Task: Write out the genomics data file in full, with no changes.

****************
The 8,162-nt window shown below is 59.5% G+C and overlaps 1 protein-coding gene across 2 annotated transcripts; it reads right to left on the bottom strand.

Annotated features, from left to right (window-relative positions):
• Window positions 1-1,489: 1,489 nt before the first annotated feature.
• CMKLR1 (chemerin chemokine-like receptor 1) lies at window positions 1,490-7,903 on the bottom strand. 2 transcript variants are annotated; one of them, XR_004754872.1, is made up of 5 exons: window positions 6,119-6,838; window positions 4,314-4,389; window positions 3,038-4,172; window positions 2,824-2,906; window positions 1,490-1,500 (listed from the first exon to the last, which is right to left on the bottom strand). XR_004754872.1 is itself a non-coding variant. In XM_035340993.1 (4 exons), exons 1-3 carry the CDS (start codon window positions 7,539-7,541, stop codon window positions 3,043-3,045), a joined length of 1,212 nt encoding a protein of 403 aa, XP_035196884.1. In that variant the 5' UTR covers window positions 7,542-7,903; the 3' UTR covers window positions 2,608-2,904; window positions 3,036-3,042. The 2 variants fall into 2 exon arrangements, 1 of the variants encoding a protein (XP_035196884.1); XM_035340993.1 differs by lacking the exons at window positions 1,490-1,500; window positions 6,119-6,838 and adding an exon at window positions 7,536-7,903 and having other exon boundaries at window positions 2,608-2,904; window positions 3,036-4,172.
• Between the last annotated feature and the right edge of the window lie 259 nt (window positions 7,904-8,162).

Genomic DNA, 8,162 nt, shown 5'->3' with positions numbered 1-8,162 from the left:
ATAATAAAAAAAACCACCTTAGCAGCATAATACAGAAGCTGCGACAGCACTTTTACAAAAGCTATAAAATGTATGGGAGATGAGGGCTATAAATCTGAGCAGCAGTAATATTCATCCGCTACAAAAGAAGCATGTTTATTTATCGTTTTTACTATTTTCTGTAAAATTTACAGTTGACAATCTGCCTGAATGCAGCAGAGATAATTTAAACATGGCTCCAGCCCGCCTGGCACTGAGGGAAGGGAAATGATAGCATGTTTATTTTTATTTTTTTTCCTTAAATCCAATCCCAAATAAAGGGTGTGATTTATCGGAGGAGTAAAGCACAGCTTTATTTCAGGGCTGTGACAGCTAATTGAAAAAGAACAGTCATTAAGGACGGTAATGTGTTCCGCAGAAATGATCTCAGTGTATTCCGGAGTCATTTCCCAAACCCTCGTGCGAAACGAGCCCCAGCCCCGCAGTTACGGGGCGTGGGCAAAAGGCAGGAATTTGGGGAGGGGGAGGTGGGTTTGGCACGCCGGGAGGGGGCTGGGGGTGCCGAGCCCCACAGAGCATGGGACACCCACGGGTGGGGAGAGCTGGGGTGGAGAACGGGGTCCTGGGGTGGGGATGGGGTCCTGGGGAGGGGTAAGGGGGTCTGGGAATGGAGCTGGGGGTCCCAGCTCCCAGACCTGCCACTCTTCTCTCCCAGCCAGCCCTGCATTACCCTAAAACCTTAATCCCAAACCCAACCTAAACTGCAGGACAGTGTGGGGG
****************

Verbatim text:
The 8,162-nt window shown below is 59.5% G+C and overlaps 1 protein-coding gene across 2 annotated transcripts; it reads right to left on the bottom strand.

Annotated features, from left to right (window-relative positions):
• Window positions 1-1,489: 1,489 nt before the first annotated feature.
• CMKLR1 (chemerin chemokine-like receptor 1) lies at window positions 1,490-7,903 on the bottom strand. 2 transcript variants are annotated; one of them, XR_004754872.1, is made up of 5 exons: window positions 6,119-6,838; window positions 4,314-4,389; window positions 3,038-4,172; window positions 2,824-2,906; window positions 1,490-1,500 (listed from the first exon to the last, which is right to left on the bottom strand). XR_004754872.1 is itself a non-coding variant. In XM_035340993.1 (4 exons), exons 1-3 carry the CDS (start codon window positions 7,539-7,541, stop codon window positions 3,043-3,045), a joined length of 1,212 nt encoding a protein of 403 aa, XP_035196884.1. In that variant the 5' UTR covers window positions 7,542-7,903; the 3' UTR covers window positions 2,608-2,904; window positions 3,036-3,042. The 2 variants fall into 2 exon arrangements, 1 of the variants encoding a protein (XP_035196884.1); XM_035340993.1 differs by lacking the exons at window positions 1,490-1,500; window positions 6,119-6,838 and adding an exon at window positions 7,536-7,903 and having other exon boundaries at window positions 2,608-2,904; window positions 3,036-4,172.
• Between the last annotated feature and the right edge of the window lie 259 nt (window positions 7,904-8,162).

Genomic DNA, 8,162 nt, shown 5'->3' with positions numbered 1-8,162 from the left:
ATAATAAAAAAAACCACCTTAGCAGCATAATACAGAAGCTGCGACAGCACTTTTACAAAAGCTATAAAATGTATGGGAGATGAGGGCTATAAATCTGAGCAGCAGTAATATTCATCCGCTACAAAAGAAGCATGTTTATTTATCGTTTTTACTATTTTCTGTAAAATTTACAGTTGACAATCTGCCTGAATGCAGCAGAGATAATTTAAACATGGCTCCAGCCCGCCTGGCACTGAGGGAAGGGAAATGATAGCATGTTTATTTTTATTTTTTTTCCTTAAATCCAATCCCAAATAAAGGGTGTGATTTATCGGAGGAGTAAAGCACAGCTTTATTTCAGGGCTGTGACAGCTAATTGAAAAAGAACAGTCATTAAGGACGGTAATGTGTTCCGCAGAAATGATCTCAGTGTATTCCGGAGTCATTTCCCAAACCCTCGTGCGAAACGAGCCCCAGCCCCGCAGTTACGGGGCGTGGGCAAAAGGCAGGAATTTGGGGAGGGGGAGGTGGGTTTGGCACGCCGGGAGGGGGCTGGGGGTGCCGAGCCCCACAGAGCATGGGACACCCACGGGTGGGGAGAGCTGGGGTGGAGAACGGGGTCCTGGGGTGGGGATGGGGTCCTGGGGAGGGGTAAGGGGGTCTGGGAATGGAGCTGGGGGTCCCAGCTCCCAGACCTGCCACTCTTCTCTCCCAGCCAGCCCTGCATTACCCTAAAACCTTAATCCCAAACCCAACCTAAACTGCAGGACAGTGTGGGGG